Charlotte Peltz Living with Your Dog "Spay? She'll get Fat!! Neuter? Oh NO!!" brought to you by Joy Beckner Artist/ Bronze Sculptor
Living with Your Dog
Spay? She'll get Fat!! Neuter? Oh NO!!
Yeah, you are probably right. She'll get fat. But, it is probably not going to be because she was spayed. It will be because she was overfed and under-exercised! Spaying usually occurs at about the same time that the big growth period ends and the need for excessive quantities of food ends. But, all too often owners forget that and continue to feed the same quantities. They also do not make note of the reduced activity of the now maturing, once nonstop, puppy.
In class the other day, two females almost two years apart in age both showed signs of gaining weight. One person commented that it was because the older one was spayed. "Ahem. Both are from the same household, one spayed and the other one not, so run that by me once again?" A change in schedule resulting in reduced exercise, but without reduction in food was the culprit!
Hormone changes can take place, but the result is just the same -- too much food for the needs of the animal.
But, why spay? Oh, let me count the reasons. Unless the female is an excellent example of her breed, and has been proved free of the crippling diseases inherent in her breed, she should not be bred. If her origin is unknown that is even more reason, since knowledge of her parents and the genetic predisposition for certain health problems is unavailable and trouble is just around the corner. The trouble, of course, will be experienced by the owners of the pups, and the pups themselves as they mature and develop the health problems that were hidden in those genes.
Pyometra is an often deadly infection of the uterus that only seems to become apparent when it is life threatening. The suffering on the part of the bitch doesn't begin to justify avoiding the spay operation. Incidentally, that operation, when performed by a qualified veterinarian, will be done with gas anesthesia, with a very small incision and the result is very rapid recovery. Furthermore, pyometra usually results in spaying, but with the unfortunate complication of the dog having to fight a raging, life-threatening infection! Additional benefits are not having to deal with a bloody mess for three weeks every six months, false pregnancies, the "boys" banging on the door, and Her Wonderfulness trying to help them in anyway she can!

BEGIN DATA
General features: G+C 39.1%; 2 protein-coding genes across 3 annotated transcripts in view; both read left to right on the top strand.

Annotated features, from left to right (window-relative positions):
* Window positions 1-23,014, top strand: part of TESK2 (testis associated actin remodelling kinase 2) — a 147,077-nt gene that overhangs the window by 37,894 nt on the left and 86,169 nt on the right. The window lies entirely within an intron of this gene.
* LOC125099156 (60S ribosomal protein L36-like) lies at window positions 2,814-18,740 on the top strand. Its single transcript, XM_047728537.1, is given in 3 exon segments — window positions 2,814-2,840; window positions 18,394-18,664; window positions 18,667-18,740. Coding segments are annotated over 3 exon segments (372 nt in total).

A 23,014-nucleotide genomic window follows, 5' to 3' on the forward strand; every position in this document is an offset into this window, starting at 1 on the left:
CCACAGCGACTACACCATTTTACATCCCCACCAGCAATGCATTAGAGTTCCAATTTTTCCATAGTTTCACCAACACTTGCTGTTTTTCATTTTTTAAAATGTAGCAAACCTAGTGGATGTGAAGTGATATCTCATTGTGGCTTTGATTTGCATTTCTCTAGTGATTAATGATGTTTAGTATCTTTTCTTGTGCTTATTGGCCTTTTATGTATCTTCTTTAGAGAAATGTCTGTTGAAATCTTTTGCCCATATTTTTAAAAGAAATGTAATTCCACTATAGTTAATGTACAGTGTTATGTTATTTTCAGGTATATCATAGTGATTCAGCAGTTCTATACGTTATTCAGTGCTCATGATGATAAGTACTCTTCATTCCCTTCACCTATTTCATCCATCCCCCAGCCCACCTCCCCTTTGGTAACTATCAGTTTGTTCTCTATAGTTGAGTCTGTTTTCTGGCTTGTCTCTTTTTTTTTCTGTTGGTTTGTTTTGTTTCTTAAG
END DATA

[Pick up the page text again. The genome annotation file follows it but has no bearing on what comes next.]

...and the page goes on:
As for the boys themselves, they should also have something extremely worthwhile to contribute to their breed, be evaluated for health problems and properly matched with a female of compatible pedigree. But very few animals meet those requirements!
A neutered male is still a male and will still guard the house, (as will a spayed female presuming each would do that anyhow,) but he will be less inclined to want to pick a fight with any other male dog he sees. He will be easier to keep at home where he CAN guard the house rather than trying to escape any chance he gets to check out the chicks. And, that rather socially unacceptable humping anything in his path behavior is brought under control. Furthermore, the health problems of the male species are also reduced or eliminated completely, and he does deserve having the chance to live a long, healthy life.
As for either of them becoming lethargic couch potatoes, that is up to their owners much more than the hormones. Feed properly, maintain a schedule of adequate exercise, and train your animals so that they are well behaved and can accompany you for walks or rides in the country.
[Please see Charlotte's Recommended Reading.]
"One can measure the size and moral progress of a nation to how she treats her animals." Mahatma Gandhi.
Call Charlotte at 707-923-3477